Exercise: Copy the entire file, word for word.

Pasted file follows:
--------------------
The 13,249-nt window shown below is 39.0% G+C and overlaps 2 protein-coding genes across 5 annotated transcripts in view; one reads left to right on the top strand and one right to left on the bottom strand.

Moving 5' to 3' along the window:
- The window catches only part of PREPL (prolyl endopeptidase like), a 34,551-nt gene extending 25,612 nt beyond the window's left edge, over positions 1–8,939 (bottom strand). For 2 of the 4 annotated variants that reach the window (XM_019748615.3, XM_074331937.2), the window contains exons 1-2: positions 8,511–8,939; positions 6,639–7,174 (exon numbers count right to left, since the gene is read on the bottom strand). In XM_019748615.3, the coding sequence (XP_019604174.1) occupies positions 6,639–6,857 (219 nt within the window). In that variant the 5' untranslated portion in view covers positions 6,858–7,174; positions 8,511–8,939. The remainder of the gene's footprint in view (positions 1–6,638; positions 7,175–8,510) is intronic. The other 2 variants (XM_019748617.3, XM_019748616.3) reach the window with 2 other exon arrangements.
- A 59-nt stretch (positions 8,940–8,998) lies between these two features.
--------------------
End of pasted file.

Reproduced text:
The 13,249-nt window shown below is 39.0% G+C and overlaps 2 protein-coding genes across 5 annotated transcripts in view; one reads left to right on the top strand and one right to left on the bottom strand.

Moving 5' to 3' along the window:
- The window catches only part of PREPL (prolyl endopeptidase like), a 34,551-nt gene extending 25,612 nt beyond the window's left edge, over positions 1–8,939 (bottom strand). For 2 of the 4 annotated variants that reach the window (XM_019748615.3, XM_074331937.2), the window contains exons 1-2: positions 8,511–8,939; positions 6,639–7,174 (exon numbers count right to left, since the gene is read on the bottom strand). In XM_019748615.3, the coding sequence (XP_019604174.1) occupies positions 6,639–6,857 (219 nt within the window). In that variant the 5' untranslated portion in view covers positions 6,858–7,174; positions 8,511–8,939. The remainder of the gene's footprint in view (positions 1–6,638; positions 7,175–8,510) is intronic. The other 2 variants (XM_019748617.3, XM_019748616.3) reach the window with 2 other exon arrangements.
- A 59-nt stretch (positions 8,940–8,998) lies between these two features.